What is it about The New York Times that generates so much hand-wringing? In a rambling essay on the fate of the Times published in The Atlantic, Michael Hirschorn first raises the fear that the newspaper might stop publishing in a matter of months. Then he seems to remember that the corporation is more than just the newspaper and reassures us the Times company has a few more outs left.
Eventually, Hirschorn concludes that the print edition of the paper will have to go along with all that silly lifestyle stuff (like TV reviews) but the serious news will find an audience willing to pay for it on the web. The end of the paper paper would strand all but the 20% of the writers. Hirschorn says this is all the web revenues can support but he doesn’t tell us if that takes into account the lost printers, marketers and circulation folk associated with the print paper’s production.
Clearly, over the short run, there would be a culling of the journalistic herd. If 80 percent of The Times staff ends up laid off, many of them won’t find their way to new reporting jobs. But over the long run, a world in which journalism is no longer weighed down by the need to fold an omnibus news product into a larger lifestyle-tastic package might turn out to be one in which actual reportage could make the case for why it matters, and why it might even be worth paying for. The best journalists will survive, and eventually thrive. Some will be snapped up by an expanding HuffPo (which is raising millions while its print competitors tank) and by the inevitable competitors that will spring up to imitate its business model, or even by smaller outlets, like Talking Points Memo, which have found that keeping their overhead low allows them to profit from high-quality journalism. And some will succeed as independent operators. Figures like Thomas Friedman, Paul Krugman, and Andrew Ross Sorkin (the editor of the DealBook business blog, which has been a cash cow for The Times) would be worth a great deal on the open market. For them and others, the bracing experience of becoming “brands of one” could prove intoxicating, and perhaps more profitable than fighting as part of a union for an extra percentage-point raise in their next contract.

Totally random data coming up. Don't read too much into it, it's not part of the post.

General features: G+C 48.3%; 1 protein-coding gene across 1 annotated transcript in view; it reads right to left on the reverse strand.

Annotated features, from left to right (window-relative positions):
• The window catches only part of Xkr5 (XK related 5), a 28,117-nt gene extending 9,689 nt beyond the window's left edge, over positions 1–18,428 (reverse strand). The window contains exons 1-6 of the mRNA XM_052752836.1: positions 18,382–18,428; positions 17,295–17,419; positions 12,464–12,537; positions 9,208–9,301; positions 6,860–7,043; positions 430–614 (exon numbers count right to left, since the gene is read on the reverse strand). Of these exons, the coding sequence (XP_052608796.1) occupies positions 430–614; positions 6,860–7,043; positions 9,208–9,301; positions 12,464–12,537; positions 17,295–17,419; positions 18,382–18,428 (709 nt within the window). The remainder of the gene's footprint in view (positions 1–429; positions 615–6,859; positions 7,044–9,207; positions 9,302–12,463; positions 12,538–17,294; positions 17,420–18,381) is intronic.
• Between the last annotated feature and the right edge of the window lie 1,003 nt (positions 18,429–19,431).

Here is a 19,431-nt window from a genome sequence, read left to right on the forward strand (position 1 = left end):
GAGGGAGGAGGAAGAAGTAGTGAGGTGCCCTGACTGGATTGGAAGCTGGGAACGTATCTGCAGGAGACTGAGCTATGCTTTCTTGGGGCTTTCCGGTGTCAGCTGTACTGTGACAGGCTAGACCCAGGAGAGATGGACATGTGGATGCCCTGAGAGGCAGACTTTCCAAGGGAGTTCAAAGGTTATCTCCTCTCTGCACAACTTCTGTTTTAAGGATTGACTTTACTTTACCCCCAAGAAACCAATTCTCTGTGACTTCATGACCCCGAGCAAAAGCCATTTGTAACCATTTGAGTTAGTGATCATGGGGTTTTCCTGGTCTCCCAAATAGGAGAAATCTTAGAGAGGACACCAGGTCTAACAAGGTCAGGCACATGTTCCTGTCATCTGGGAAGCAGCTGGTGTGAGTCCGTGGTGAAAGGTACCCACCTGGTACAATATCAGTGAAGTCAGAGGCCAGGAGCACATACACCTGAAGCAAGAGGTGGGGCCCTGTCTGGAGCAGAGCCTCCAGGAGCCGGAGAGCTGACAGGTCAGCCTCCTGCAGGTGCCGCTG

Why Hirschorn thinks the Huffington Post is better position than the Times is a mystery. The blog has neither the revenue nor the resources of the Times. The Huffington Post raised $25 million in Q4; The New York Times made $85 million from the digital side of the paper (and another $28 or so from About.com) in Q3.
If the Huffington post were a legitimate threat–meaning you could generate serious revenue on the web–all of the Times’s problems could be solved. The job at hand would simply be to create a cost-effective vehicle to deliver what the Times considers quality content and profitable advertizing space along with it. Indeed, had the Times been more aggressive about shedding assets in the past few years, they’d have a bigger war chest to try to bridge the gap until web revenues reach a sustaining level.
The reason Ford is the only one of the Big Three auto companies that doesn’t need money immediately is because they aggressively mortgaged the company’s assets two years ago to finance a turn around. In 2007, the Times was offered a handsome sum for the Boston Globe but would not entertain the offer.
Getting back to Hirschorn, there’s no evidence that a web-only media business is viable no matter how small the staff. The unexplored crisis here is not in journalism but in advertizing. It’s not clear that advertizing has any value. And the web seems to be confirming that for marketers. Newspapers are dying not because they reach fewer readers–they do–but because fewer marketers want to pay newspaper rates to reach those individuals.
So far, there isn’t enough evidence to suggest that marketers want to pay internet rates either. Even if they did, what’s the basis of the assumption that Krugman, Friedman and Sorkin could easily become self-sustaining, profitable web brands in the Talking Points Memo vein? Each is a beneficiary of the other’s traffic and all have gained from the imprimatur of the Times. Not one of the men mentioned is self-effacing yet they all remain at the Times. Why? The reasons are many, I’m sure. But one has to be that barriers to succeeding on the “open market” are far greater than Hirschorn lets on.
What the Times lacks, besides management that instills confidence, is a clear business plan. The old order is dying but the new has yet to be fully realized. Until that central conundrum is resolved, the journalists at the Times are in a better position to take advantage of what comes next by sticking together than they are by striking out on their own.
Can America’s paper of record survive the death of newsprint? Can journalism?
The Atlantic; January, 2009